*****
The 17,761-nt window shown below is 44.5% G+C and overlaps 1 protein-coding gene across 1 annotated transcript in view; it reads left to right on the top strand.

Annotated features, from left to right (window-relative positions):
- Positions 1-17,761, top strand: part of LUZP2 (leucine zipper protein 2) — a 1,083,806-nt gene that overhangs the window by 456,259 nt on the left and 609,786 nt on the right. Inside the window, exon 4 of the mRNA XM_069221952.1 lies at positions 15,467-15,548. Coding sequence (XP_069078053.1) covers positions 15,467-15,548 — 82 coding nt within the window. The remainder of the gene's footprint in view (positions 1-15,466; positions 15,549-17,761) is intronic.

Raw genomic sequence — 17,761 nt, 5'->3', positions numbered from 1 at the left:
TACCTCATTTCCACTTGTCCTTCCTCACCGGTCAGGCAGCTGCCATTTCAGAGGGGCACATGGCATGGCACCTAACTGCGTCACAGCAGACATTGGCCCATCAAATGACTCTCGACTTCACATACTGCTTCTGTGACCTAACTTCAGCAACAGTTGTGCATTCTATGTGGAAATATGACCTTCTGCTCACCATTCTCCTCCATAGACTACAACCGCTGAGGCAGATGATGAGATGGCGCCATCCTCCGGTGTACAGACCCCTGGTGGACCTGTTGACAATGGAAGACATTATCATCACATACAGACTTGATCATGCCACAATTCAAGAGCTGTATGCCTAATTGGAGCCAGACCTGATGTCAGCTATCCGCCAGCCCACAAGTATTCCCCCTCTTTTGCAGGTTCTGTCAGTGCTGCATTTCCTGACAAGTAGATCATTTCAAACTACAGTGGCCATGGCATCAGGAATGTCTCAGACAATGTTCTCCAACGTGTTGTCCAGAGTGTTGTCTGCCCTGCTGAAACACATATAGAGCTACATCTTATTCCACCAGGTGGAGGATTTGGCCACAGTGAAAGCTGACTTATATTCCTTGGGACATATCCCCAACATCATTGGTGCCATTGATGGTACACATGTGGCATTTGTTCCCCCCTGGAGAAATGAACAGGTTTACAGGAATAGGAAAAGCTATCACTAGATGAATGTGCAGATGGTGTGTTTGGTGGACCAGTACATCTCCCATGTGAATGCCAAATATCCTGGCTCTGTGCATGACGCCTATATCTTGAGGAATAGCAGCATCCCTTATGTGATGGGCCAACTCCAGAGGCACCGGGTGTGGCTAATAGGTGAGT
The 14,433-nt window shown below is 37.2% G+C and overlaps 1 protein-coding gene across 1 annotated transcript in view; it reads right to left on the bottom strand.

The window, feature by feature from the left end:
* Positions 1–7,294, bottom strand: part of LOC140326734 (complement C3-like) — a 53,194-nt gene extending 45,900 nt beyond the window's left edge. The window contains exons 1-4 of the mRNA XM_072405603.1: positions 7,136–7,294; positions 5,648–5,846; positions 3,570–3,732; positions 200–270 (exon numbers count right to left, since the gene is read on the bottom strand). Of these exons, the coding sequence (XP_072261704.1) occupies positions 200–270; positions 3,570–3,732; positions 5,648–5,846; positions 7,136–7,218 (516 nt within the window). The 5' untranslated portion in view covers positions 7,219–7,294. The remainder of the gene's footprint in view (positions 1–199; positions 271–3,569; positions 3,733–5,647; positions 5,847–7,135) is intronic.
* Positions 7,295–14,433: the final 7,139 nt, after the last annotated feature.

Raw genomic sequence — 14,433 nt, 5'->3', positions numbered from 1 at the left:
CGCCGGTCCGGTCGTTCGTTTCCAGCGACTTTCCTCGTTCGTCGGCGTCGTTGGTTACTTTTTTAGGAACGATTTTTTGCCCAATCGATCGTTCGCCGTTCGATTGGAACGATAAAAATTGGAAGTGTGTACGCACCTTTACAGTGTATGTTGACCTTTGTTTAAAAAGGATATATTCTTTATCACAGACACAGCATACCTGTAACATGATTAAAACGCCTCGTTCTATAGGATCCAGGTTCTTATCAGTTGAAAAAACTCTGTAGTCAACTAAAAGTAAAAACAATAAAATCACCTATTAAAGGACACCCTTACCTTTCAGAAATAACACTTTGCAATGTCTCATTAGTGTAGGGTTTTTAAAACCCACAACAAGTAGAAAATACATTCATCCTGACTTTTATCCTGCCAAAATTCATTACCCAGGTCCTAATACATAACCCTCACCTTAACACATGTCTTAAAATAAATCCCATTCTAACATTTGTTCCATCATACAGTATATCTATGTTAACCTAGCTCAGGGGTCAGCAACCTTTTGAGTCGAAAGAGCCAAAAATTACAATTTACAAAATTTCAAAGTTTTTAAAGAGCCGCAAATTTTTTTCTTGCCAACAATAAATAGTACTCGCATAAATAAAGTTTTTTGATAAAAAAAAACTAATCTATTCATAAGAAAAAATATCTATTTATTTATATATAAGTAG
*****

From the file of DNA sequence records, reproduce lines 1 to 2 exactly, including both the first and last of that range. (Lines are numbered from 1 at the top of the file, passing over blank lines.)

The 17,761-nt window shown below is 44.5% G+C and overlaps 1 protein-coding gene across 1 annotated transcript in view; it reads left to right on the top strand.

Annotated features, from left to right (window-relative positions):